Updates for Volunteering
My name is Vikas, and I’m the CEO of a group of companies based in Manchester, United Kingdom. I spend about one third of all my time on philanthropic projects. I had read a lot over the years about DC Central Kitchen, and during a recent visit to an international trade summit in Washington, D.C. I couldn’t resist the opportunity to pay them a visit.
A wonderfully warm greeting was my first experience of DC Central Kitchen (DCCK), and within minutes of arriving and I was engrossed in conversation with a smartly dressed and confident woman, Tarina (pictured above), in a DC Central Kitchen uniform telling me about how wonderful this organization was. It was just half an hour later that this woman would tell me her story, describing how she was an ex-convict, spent part of her life homeless, and never thought she would ever get away from her drug and alcohol addictions. My host (Andy, the organization’s COO) also told me that when he first met this lady she was introverted, isolated and broken. Just one year later, here she was – one of the warmest, happiest and most confident people you could wish to meet, a transformation she attributes to DC Central Kitchen.
In 25 years, DCCK has grown from being an idea to becoming an organization with an annual budget of $13 million and more than 150 employees. The numbers are staggering: DC Central Kitchen prepares and distributes close to 1 million meals a year for local nonprofits, including homeless shelters, rehabilitation clinics, and afterschool programs. Aside from the (obvious) nutritional impact, their meal distribution program also saves their nonprofit partners close to $3.7 million in food costs.
Given that close to 100% of their Culinary Job Training program cohort arrived facing severe life challenges – the majority having periods of incarceration, drug or alcohol abuse issues, and chronic unemployment – it’s incredible that in 2014, the program’s graduates had a 93% job placement rate (one graduate is even a cook at the Eisenhower Executive Office Building for the White House).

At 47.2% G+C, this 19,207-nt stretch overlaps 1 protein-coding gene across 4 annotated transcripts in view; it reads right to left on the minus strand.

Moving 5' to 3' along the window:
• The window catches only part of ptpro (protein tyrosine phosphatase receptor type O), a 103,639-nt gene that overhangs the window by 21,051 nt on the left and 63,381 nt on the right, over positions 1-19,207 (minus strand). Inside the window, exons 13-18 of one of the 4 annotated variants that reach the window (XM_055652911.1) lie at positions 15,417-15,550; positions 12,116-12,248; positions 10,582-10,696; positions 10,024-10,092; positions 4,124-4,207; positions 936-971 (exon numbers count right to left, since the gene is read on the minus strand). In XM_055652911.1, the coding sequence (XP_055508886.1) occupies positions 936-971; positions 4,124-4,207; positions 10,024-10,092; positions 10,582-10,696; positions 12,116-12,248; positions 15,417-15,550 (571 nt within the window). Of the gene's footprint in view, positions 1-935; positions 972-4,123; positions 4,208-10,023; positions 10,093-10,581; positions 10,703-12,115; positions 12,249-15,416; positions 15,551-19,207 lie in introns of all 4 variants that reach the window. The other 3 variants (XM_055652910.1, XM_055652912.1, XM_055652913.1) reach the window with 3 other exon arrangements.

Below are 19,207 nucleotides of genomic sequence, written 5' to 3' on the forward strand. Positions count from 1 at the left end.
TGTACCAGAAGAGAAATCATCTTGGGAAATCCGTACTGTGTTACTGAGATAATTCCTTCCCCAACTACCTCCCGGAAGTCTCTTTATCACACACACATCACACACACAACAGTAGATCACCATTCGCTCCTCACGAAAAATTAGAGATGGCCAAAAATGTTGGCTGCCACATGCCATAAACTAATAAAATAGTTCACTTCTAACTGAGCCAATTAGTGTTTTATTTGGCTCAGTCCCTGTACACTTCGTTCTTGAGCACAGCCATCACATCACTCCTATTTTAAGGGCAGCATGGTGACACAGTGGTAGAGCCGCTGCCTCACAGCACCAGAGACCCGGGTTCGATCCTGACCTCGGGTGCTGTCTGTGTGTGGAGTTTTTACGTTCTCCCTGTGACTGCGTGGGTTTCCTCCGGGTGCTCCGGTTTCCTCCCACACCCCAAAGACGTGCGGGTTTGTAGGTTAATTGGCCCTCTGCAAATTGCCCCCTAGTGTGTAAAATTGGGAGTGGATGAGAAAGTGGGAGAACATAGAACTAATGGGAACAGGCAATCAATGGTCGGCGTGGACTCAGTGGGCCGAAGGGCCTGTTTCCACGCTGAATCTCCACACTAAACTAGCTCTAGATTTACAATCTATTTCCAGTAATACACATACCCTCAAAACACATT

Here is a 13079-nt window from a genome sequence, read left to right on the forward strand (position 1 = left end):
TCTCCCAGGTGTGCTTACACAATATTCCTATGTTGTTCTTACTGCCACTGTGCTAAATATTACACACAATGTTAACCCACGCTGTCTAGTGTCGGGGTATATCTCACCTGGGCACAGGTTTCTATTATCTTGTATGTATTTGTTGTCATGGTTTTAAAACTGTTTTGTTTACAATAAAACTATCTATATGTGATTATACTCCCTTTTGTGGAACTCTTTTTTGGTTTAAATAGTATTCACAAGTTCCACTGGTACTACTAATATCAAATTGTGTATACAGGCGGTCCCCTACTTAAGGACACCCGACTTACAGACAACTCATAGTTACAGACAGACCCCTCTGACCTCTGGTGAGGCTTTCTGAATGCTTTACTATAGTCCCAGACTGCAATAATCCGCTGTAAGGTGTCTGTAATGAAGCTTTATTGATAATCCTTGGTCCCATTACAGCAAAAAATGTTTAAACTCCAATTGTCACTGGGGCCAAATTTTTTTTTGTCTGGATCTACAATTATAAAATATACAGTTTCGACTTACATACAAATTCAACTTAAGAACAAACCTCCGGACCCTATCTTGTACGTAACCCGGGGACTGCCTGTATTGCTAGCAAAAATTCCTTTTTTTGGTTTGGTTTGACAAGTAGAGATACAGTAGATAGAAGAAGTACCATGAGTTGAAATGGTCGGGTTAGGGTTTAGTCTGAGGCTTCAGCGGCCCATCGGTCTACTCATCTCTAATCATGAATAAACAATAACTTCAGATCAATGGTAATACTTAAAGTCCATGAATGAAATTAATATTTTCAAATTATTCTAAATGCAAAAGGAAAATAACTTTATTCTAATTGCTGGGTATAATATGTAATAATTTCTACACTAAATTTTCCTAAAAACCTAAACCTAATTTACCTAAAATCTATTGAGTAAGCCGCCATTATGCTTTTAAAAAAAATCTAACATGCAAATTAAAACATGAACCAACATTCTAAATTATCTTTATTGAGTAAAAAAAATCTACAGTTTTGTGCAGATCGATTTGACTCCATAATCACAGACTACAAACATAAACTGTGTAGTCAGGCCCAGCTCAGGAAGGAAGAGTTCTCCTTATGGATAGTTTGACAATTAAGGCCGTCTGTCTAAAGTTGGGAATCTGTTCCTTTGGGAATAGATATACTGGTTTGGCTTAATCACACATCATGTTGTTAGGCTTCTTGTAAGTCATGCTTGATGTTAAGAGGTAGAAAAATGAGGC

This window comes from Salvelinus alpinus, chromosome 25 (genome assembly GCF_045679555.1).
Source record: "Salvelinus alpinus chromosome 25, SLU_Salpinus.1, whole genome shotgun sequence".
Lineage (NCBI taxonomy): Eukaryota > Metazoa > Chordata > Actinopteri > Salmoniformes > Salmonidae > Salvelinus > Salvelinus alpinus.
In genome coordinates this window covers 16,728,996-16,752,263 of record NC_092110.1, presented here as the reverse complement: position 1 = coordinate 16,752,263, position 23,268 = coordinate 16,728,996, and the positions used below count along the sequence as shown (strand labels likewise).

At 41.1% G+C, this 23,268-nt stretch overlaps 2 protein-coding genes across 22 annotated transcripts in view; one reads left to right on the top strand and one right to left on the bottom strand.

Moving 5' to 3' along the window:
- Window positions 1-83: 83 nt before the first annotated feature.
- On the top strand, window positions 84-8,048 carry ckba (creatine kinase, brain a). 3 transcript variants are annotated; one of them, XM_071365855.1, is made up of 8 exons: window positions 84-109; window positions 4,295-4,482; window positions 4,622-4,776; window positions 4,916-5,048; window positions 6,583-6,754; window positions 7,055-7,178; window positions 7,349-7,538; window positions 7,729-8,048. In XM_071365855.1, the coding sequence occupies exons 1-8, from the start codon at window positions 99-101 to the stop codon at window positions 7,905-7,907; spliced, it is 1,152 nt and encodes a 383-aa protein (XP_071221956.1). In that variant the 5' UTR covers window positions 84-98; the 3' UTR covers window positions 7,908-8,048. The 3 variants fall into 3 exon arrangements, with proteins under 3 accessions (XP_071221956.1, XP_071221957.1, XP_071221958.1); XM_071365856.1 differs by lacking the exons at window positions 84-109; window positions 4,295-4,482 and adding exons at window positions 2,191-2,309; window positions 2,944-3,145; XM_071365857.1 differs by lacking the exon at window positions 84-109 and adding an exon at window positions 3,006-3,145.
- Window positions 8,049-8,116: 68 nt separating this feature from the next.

“We want to be a model for businesses,” Andy said to me. “We’re a living wage employer, and we want to show people that you can run a business, change lives, and make a profit in the process…”
Similarly unusual in the sector is the distance they manage to keep between the hard-reality of running a non-profit, and the soul needed to bind together souls.
A tour of the kitchen was the next wonderful part of my journey, meeting dozens of graduates of DCCK’s program whose lives had been transformed with a mix of empowerment classes, structured (paid) work opportunities, and the chance to build a new family within DCCK’s walls. The atmosphere is light, fun, and much like a ‘start-up,’ but behind this exterior is a very serious social enterprise, one that operates with the efficiency of a for-profit entity while supporting DCCK’s training program.
That’s all before we even look at their national sister organization, The Campus Kitchens Project (replicating DCCK’s core activities at college and high schools throughout the US).
By this point, I was hugely inspired by DCCK when I met Jeff Rustin. Jeff has been with the organization for just over four years and runs their daily empowerment program (and much, much, more). He is exactly the mentor that every young person in the USA should have, and told me stories of many of the people they’ve helped, including one harrowing account of a woman who was beaten to within an inch of her life by her partner, and had put her four young kids to bed in their car for their own safety, on one of the coldest days of the year. When Jeff reached them, the children were practically frost-bitten and he took them to hospital, along with their mother, and started working with them. Only a short time later, the family is doing well, has a home of their own, and two of the kids are even in college. They’re so grateful, that Jeff gets a Father’s Day card from them. This is just one of thousands of stories DCCK sees.
One of the most powerful things DC Central Kitchen has is its authenticity. This is not a charity that just means well, but one that is made up of people that have been through, experienced, and overcome the challenges that their beneficiaries face in their daily lives. Jeff recounted the story of speaking to a group of young men, who had histories of incarceration, and who were struggling to connect to him and his other speaker.